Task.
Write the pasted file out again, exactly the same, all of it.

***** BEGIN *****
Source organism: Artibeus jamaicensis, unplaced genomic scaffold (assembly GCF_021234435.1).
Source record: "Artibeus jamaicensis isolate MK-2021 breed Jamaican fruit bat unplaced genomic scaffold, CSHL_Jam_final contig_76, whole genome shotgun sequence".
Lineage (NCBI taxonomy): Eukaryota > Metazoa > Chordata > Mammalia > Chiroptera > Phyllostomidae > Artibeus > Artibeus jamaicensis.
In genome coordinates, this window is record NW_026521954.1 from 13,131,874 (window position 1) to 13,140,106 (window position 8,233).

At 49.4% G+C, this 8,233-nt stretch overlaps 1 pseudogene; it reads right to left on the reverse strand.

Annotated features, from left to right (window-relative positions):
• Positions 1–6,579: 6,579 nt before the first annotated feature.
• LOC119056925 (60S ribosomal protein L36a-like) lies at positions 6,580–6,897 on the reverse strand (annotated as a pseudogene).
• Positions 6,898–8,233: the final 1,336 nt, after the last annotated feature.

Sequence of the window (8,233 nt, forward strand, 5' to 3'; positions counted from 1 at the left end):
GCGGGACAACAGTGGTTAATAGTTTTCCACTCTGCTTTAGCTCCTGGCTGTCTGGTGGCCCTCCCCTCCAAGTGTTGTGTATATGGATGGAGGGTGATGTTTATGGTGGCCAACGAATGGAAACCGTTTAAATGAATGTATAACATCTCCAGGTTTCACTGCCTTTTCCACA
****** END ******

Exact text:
Source organism: Artibeus jamaicensis, unplaced genomic scaffold (assembly GCF_021234435.1).
Source record: "Artibeus jamaicensis isolate MK-2021 breed Jamaican fruit bat unplaced genomic scaffold, CSHL_Jam_final contig_76, whole genome shotgun sequence".
Lineage (NCBI taxonomy): Eukaryota > Metazoa > Chordata > Mammalia > Chiroptera > Phyllostomidae > Artibeus > Artibeus jamaicensis.
In genome coordinates, this window is record NW_026521954.1 from 13,131,874 (window position 1) to 13,140,106 (window position 8,233).

At 49.4% G+C, this 8,233-nt stretch overlaps 1 pseudogene; it reads right to left on the reverse strand.

Annotated features, from left to right (window-relative positions):
• Positions 1–6,579: 6,579 nt before the first annotated feature.
• LOC119056925 (60S ribosomal protein L36a-like) lies at positions 6,580–6,897 on the reverse strand (annotated as a pseudogene).
• Positions 6,898–8,233: the final 1,336 nt, after the last annotated feature.

Sequence of the window (8,233 nt, forward strand, 5' to 3'; positions counted from 1 at the left end):
GCGGGACAACAGTGGTTAATAGTTTTCCACTCTGCTTTAGCTCCTGGCTGTCTGGTGGCCCTCCCCTCCAAGTGTTGTGTATATGGATGGAGGGTGATGTTTATGGTGGCCAACGAATGGAAACCGTTTAAATGAATGTATAACATCTCCAGGTTTCACTGCCTTTTCCACA